Life expectancy can be prolonged if the necessary treatment and prescriptions for the following health problems are offered to individuals between the ages of 35 and 65.

- Healthy diet

- Exercise and physical activity

- Stress and depression

- Social and emotional exclusion

- High blood pressure and diabetes

- Obesity

- Sleep disorders

Today, most people are diagnosed with at least one of the above. However, a few of them take these problems seriously and seek treatment, mostly due to lack of awareness. But the main reason is exorbitant healthcare charges.

Perhaps it might be a good idea, in terms of affordability, for people aged 36-65 to use “wearable devices” to monitor their health and wellbeing.

Today’s wearable technology falls under a wide spectrum of products, including fitness trackers, smartwatches, smart jewelry, headsets and so on.

If you enter your health data correctly, these devices can offer you a great number of suggestions about any problem from cardiac arrhythmia to sleep disorders.

Retirement pensions/national income

Now let’s take a quick look at the retirement pensions worldwide and their ratio to the national income.

A study by Euronews shows the top and last five countries below.

- Italy: %17.2

- Greece: %16.6

- Austria: %15.4

- France: %14.4

- Finland: %13.8

- Lithuania % 7

- Estonia % 6.9

– Albania % 6.9

- Türkiye % 6

- Ireland: %4

Obviously, it is not possible to comment about retirement wages based on these ratios alone.

The number of people at retirement age within the total population is quite high in some countries, and even the number of people who have been granted "early retirement" as an election promise is also high, such as in Türkiye.

Similarly, the ratio of the number of retirees to the whole population in Italy is the highest in Europe. Greece also appears to have a great number of retirees. Türkiye, UK, Belgium and Finland, on the other hand, are below the average in terms of citizens over 65 years of age.

In Europe, pensions vary between €1200 and €2000 on average, with each country providing different additional benefits to the retired. In Germany and Austria, women’s pensions are lower compared to men’s. In Asia, Iran pays a pension of around $200.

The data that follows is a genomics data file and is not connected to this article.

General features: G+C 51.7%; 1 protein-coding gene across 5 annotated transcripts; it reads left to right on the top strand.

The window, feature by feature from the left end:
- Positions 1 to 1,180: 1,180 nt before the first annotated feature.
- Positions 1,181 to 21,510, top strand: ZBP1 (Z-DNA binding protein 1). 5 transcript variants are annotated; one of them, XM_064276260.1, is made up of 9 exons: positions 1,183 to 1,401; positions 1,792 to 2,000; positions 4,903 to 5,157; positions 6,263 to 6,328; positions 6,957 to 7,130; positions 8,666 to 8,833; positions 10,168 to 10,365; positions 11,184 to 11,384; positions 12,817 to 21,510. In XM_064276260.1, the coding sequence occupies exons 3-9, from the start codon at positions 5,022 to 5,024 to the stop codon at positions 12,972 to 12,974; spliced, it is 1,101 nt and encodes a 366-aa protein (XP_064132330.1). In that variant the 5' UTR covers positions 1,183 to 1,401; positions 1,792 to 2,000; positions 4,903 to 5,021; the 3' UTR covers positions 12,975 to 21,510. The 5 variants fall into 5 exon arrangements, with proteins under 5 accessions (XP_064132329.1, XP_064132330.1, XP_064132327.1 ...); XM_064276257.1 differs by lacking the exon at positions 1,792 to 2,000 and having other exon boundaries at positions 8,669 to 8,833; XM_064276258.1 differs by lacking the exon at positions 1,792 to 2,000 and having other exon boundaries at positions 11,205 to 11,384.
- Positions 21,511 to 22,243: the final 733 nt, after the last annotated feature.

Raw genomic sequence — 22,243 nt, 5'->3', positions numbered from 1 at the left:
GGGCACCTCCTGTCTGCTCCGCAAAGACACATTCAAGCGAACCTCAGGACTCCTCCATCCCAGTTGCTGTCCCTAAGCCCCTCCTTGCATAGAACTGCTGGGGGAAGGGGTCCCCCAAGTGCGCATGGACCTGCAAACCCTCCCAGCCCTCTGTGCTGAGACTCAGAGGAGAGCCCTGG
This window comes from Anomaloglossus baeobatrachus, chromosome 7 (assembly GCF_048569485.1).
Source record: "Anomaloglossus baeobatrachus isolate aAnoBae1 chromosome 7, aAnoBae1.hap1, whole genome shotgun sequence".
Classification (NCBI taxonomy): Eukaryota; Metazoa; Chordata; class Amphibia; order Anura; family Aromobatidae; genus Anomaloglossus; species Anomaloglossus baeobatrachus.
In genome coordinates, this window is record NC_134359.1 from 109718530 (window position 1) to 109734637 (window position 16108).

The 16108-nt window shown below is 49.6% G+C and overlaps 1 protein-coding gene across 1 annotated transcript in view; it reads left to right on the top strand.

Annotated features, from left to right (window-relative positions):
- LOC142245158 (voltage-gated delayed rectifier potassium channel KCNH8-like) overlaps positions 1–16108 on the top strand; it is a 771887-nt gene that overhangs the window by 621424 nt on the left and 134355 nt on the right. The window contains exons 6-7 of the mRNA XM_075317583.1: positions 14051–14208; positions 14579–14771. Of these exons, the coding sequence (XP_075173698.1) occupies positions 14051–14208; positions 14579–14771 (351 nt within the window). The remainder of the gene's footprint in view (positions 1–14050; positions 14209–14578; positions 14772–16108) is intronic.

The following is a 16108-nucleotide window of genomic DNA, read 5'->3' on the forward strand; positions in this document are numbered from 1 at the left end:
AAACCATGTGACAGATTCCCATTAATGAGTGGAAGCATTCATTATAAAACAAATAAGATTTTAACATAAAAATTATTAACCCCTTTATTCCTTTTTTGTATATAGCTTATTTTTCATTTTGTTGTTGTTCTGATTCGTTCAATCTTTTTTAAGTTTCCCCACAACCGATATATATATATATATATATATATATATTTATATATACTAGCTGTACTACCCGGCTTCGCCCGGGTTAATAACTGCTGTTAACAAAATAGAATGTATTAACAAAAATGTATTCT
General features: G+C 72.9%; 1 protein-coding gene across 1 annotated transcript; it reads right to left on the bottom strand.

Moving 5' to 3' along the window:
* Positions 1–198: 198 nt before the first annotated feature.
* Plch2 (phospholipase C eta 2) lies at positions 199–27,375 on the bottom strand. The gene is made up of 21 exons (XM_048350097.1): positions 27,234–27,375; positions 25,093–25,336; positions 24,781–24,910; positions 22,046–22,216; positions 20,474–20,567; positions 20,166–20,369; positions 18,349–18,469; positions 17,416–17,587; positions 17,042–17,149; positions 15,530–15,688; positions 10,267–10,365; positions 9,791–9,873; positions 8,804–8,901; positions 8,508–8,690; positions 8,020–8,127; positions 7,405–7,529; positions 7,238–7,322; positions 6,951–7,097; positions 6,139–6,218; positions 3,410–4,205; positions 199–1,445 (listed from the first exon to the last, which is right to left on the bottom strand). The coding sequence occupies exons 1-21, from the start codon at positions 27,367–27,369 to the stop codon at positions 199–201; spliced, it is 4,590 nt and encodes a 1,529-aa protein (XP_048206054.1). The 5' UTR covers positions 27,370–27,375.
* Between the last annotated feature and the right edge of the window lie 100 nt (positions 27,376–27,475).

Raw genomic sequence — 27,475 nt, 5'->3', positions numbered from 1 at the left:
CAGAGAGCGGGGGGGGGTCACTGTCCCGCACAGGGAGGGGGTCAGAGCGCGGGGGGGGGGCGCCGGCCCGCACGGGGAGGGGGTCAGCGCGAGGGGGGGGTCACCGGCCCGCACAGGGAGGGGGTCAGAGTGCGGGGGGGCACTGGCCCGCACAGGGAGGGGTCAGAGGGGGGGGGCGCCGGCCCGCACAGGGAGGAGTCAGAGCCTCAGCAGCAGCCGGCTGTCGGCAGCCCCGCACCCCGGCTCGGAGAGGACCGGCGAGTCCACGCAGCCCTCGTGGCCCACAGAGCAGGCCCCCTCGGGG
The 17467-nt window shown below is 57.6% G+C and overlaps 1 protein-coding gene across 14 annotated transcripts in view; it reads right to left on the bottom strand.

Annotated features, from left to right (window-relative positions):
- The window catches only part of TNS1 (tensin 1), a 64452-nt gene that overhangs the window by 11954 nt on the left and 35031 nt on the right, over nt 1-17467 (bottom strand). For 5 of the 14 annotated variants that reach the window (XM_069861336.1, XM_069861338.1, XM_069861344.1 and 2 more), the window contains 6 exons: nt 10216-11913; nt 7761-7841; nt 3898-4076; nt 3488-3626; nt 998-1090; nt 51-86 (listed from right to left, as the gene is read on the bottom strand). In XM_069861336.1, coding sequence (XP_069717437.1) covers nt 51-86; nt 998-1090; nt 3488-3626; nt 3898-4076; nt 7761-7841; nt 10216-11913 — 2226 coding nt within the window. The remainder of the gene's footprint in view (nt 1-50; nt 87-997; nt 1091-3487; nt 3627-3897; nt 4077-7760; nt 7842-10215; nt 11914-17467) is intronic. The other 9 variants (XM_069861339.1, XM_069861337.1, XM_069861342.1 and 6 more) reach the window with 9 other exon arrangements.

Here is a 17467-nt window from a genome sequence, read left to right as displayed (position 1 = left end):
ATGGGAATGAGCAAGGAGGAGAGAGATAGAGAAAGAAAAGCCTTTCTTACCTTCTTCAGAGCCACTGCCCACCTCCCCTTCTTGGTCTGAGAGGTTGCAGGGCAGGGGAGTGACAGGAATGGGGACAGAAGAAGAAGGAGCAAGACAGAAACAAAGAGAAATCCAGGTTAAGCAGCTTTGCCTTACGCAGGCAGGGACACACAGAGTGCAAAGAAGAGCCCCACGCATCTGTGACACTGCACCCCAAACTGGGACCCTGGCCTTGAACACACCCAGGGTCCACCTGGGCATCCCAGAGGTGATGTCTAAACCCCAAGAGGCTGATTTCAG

Türkiye is one of the countries that pays the lowest pensions in Europe. The minimum pension that Turkish retirees receive is €303.

Of course, this issue should also be discussed in terms of purchasing power in Türkiye as well as population and national income size of other countries.

How to ensure a good future for the citizens?

In fact, pensions are not the real issue here. The problem is rather about the fact that governments seem to be reluctant to ensure a good future for their citizens, despite their life expectancy gradually increasing.

While retirees from some countries backpack and travel around the world, retirees in most countries either work until their last breath or struggle to make ends meet in retirement.

Unfortunately, most countries in the world, including the United States, do not have the financial power to make all of their citizens’ lives better because a significant portion of this money is spent on other things such as armaments and construction, not people.

Emre Alkin
Very few countries realise that taking good care of the elderly is also an investment - Emre Alkin

Very few countries realise that taking good care of the elderly is also an investment, and the importance of securing the future by combining experience with dynamism.

The elderly are almost regarded as useless. People who have to leave their posts to someone else when the time comes. Some old people, who are more powerful, know this and therefore they tend to treat others as cruelly as possible.

These powerful individuals are present in many areas of life, from politics to football. Others, who to earn just enough money to pay for their needs, are living out their fates quietly.

Source TA, Shutterstock